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Getting the best outcomes for Maningrida
Maningrida’s Ben “Baru” Pascoe has many roles; he is a talented musician, an Elder of the Mardarrpa clan, a Djunggay (caretaker of his mother’s song lines and totems) and a grandfather.
And if that’s not enough, Baru is also Maningrida’s Indigenous Engagement Officer (IEO). IEOs are employed by the Australian Government to be the bridge between their community and Government and Baru works to ensure Maningrida, in Northern Arnhem Land, receives the full benefit of the Government’s programmes.
“Based on my experiences in working in education, community safety and health, I knew that being an IEO would allow me to help my countrymen to close the gap, get kids to school and help people get real jobs,” Baru said.
Baru has also found that his extensive knowledge of Mardarrpa culture is an important asset for his community.
“I teach Balanda (non-Indigenous people) about Maningrida, its clans, culture, language, skin names, totems and ceremonies, so programmes are designed and delivered in culturally appropriate ways,” Baru said.
In return, Baru says he has learnt about the workings of bureaucracy and increased his computer skills from non-Indigenous Government staff and sees his work with Balanda as crucial to the future of Maningrida.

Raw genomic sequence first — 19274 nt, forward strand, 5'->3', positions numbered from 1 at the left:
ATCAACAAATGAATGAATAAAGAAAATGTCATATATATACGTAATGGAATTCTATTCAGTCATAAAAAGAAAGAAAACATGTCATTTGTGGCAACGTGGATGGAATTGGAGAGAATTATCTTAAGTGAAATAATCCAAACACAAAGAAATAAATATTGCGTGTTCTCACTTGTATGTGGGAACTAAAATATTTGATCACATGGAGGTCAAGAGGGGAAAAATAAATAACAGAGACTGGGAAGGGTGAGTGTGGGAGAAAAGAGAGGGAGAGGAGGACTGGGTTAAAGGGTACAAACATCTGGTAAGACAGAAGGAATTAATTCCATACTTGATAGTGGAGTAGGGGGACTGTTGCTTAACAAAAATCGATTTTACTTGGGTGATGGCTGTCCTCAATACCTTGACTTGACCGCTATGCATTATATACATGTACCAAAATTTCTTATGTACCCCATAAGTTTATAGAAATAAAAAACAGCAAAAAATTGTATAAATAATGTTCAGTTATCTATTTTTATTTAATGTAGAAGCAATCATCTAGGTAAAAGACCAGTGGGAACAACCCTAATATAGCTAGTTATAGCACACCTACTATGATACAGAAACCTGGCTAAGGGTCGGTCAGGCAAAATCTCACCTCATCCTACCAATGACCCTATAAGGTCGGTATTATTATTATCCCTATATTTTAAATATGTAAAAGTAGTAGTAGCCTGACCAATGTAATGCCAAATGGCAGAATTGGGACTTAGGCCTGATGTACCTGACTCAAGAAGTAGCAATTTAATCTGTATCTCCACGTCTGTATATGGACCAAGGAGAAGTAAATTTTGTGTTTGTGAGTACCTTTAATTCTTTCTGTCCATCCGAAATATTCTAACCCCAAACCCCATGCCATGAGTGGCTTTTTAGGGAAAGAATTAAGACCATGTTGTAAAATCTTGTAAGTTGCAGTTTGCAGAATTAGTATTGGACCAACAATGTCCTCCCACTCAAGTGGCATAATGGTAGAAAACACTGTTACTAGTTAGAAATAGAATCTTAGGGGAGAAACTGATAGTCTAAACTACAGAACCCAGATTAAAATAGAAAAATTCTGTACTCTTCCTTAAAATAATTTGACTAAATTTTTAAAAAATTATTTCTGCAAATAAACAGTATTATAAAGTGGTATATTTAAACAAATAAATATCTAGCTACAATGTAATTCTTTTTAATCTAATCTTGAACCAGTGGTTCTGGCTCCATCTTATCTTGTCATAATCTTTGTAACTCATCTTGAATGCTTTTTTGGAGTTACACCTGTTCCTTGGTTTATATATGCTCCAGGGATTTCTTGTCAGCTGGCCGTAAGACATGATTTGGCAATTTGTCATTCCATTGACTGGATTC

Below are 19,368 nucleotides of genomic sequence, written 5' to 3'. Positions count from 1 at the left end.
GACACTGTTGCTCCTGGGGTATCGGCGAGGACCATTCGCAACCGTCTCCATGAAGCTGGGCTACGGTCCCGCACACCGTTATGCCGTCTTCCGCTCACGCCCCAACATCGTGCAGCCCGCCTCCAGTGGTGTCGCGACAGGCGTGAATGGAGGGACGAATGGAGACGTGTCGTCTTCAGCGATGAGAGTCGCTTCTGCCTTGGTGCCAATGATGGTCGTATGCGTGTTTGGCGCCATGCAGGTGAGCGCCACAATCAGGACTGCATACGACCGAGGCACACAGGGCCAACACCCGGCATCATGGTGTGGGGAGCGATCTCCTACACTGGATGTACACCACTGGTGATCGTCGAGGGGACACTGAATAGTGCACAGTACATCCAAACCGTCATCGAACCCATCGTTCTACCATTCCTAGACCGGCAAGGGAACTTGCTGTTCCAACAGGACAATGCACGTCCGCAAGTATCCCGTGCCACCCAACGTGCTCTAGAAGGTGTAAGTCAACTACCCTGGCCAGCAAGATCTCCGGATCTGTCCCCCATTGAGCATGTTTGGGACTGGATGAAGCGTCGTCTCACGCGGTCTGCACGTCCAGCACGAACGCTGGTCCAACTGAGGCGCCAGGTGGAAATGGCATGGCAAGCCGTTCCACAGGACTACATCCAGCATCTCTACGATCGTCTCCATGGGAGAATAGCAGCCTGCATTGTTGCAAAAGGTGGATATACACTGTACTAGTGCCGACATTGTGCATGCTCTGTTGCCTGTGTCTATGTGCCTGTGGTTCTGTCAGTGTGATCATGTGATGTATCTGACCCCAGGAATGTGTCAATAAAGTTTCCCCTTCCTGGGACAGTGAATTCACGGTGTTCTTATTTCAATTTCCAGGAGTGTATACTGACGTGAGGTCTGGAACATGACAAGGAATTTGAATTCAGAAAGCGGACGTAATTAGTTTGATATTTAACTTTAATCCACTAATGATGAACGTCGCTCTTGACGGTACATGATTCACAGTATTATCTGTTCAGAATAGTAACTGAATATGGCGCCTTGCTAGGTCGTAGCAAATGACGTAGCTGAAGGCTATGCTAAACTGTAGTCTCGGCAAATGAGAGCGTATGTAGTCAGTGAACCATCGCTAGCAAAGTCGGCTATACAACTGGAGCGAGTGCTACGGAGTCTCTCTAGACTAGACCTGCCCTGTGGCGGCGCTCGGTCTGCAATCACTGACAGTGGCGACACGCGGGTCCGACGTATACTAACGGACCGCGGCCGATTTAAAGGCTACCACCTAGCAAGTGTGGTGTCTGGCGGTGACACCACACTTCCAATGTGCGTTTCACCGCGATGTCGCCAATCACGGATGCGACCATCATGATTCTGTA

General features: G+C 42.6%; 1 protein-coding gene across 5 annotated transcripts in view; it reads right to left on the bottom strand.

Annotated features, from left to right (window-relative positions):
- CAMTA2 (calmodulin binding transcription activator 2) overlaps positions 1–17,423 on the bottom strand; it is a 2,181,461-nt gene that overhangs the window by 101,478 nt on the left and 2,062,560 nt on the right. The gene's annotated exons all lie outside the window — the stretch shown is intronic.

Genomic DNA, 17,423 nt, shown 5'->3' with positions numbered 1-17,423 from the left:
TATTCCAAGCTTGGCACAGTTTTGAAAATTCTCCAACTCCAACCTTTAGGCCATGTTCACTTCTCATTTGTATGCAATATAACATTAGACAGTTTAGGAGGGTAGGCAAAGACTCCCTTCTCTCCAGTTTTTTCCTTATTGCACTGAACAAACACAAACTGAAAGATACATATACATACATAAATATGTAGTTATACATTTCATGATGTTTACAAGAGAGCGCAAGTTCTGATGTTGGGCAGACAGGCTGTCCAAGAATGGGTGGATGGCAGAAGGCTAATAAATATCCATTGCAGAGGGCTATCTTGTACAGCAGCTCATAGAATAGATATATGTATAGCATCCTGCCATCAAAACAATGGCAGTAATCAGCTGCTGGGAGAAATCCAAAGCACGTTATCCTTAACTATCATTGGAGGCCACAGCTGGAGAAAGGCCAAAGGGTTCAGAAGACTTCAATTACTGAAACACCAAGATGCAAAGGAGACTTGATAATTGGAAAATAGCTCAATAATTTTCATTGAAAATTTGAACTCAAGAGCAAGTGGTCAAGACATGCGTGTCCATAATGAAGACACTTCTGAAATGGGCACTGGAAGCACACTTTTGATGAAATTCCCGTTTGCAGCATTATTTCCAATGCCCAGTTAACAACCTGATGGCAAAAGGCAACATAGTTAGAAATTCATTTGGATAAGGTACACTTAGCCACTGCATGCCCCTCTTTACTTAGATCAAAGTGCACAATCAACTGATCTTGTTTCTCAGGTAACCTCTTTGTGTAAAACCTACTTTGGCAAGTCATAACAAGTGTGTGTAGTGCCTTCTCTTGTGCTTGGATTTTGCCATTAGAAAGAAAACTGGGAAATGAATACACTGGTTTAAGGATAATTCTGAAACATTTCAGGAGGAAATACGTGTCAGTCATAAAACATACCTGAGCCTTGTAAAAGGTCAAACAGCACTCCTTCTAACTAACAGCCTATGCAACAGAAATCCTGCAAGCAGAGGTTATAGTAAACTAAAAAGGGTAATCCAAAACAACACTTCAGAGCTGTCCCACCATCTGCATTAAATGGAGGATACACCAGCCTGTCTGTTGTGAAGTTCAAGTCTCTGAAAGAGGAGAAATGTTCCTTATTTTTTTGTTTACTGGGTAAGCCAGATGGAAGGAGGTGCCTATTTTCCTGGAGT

“Together we form a bridge between community and Government, engaging with both worlds. We have a much better chance of closing the gap when we work together and share and learn from each other’s experiences and skills,” Baru said.
Baru wants Maningrida to become more self-sufficient by helping locals gain the skills they need to do the jobs Balanda currently do in the community.
“We had a Child and Family Centre built here recently, with locals hired as builders. This not only meant jobs in the community but gave us a sense of ownership,” Baru said.
“The centre can teach mothers to raise healthy kids and we can feel confident doing this using traditional ways as well, like using natural resources such as bush tucker and marine foods. We know we are starting to make a difference doing this; for example, we have many less kids medi-vacced out these days. It seemed like kids were being medi-vacced out almost every day or night but now it’s maybe only 15-20 times a year.”